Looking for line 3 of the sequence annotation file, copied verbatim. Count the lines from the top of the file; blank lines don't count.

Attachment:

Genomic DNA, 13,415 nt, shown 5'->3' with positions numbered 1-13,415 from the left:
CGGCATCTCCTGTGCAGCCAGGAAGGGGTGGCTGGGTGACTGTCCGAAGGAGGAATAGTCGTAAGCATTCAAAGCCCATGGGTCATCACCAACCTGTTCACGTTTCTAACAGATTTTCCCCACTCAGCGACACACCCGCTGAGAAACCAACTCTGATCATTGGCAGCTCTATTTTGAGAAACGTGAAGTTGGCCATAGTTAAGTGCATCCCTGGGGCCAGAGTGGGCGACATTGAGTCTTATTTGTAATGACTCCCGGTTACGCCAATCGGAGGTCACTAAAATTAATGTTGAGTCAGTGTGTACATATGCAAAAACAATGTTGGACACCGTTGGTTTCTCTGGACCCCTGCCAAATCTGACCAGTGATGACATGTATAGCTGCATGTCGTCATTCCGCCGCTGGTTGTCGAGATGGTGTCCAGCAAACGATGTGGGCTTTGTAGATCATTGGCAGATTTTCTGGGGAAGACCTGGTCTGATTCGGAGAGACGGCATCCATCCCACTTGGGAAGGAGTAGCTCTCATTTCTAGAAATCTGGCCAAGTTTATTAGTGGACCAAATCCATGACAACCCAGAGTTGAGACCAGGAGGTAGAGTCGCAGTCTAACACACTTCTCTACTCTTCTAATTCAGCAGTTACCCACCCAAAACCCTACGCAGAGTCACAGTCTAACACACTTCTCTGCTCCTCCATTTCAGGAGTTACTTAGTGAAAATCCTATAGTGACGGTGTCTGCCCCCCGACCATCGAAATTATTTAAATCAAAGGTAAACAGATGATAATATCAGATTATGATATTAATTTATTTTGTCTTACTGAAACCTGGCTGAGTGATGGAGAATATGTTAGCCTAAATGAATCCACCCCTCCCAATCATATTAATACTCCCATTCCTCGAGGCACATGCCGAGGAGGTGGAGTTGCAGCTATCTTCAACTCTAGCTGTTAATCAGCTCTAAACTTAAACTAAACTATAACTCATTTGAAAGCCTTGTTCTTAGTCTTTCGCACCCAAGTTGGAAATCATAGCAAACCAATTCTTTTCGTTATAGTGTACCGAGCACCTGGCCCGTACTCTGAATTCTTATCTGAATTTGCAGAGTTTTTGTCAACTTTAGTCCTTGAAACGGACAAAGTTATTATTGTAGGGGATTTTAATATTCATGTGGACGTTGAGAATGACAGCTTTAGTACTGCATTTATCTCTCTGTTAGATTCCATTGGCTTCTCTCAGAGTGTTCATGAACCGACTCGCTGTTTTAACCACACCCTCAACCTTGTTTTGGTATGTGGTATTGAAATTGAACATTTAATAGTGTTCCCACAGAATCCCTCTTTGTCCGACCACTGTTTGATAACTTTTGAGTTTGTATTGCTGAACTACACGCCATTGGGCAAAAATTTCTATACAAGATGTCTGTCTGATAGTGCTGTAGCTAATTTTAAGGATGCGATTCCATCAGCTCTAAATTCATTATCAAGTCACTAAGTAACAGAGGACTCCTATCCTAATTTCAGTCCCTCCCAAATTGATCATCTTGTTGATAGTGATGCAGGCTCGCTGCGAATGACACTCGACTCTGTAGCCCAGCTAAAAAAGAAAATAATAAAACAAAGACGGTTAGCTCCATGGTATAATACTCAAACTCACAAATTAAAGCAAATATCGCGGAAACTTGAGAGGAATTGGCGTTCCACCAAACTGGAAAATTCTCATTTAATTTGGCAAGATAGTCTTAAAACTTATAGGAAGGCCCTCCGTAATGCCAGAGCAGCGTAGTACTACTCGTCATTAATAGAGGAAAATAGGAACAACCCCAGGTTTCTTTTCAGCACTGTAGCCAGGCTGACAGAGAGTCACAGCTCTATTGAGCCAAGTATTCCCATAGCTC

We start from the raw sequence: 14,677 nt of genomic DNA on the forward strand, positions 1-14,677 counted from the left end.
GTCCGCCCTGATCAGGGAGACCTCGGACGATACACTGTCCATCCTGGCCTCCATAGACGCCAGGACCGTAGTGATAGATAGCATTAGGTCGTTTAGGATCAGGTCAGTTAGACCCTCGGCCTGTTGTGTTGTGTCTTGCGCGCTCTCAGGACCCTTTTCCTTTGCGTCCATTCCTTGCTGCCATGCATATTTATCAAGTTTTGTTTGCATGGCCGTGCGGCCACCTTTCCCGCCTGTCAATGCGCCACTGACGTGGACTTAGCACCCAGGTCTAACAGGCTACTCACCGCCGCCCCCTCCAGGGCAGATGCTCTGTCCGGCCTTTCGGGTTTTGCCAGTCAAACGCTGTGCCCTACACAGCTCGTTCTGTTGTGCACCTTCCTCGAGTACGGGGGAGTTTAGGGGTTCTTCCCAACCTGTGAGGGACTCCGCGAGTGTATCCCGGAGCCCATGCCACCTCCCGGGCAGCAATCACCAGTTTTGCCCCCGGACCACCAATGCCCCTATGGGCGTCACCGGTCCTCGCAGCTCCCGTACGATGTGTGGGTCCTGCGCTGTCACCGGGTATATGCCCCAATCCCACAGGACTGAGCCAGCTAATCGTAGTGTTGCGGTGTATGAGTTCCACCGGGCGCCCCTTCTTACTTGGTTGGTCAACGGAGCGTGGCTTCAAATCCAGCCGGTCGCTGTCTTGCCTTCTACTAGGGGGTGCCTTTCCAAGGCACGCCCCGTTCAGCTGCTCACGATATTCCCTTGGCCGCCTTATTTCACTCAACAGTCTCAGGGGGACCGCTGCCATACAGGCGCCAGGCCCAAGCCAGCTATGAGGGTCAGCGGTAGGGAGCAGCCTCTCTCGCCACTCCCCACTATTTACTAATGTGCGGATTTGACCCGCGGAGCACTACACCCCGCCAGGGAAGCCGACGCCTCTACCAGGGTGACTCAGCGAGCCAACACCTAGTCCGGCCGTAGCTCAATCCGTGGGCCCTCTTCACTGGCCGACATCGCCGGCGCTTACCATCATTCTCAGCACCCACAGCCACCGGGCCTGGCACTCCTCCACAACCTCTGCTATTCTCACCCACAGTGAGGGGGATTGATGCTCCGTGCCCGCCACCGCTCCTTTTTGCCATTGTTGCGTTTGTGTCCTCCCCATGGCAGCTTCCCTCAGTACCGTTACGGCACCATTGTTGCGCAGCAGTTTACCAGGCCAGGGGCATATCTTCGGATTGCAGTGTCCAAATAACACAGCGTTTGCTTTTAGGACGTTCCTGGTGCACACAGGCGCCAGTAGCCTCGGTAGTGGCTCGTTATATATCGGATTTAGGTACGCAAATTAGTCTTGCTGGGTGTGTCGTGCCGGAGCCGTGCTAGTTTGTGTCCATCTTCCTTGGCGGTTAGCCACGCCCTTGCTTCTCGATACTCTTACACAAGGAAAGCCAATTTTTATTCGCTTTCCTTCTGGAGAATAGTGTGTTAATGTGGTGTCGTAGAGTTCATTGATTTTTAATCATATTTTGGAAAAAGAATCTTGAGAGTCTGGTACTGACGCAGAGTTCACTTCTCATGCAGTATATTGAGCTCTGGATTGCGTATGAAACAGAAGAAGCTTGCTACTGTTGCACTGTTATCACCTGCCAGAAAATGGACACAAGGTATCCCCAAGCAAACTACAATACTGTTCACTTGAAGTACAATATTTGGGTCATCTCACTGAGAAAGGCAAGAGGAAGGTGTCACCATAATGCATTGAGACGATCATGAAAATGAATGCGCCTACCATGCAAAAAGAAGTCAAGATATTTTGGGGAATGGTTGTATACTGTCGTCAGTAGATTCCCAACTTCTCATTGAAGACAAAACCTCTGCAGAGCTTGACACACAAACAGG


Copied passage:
We start from the raw sequence: 14,677 nt of genomic DNA on the forward strand, positions 1-14,677 counted from the left end.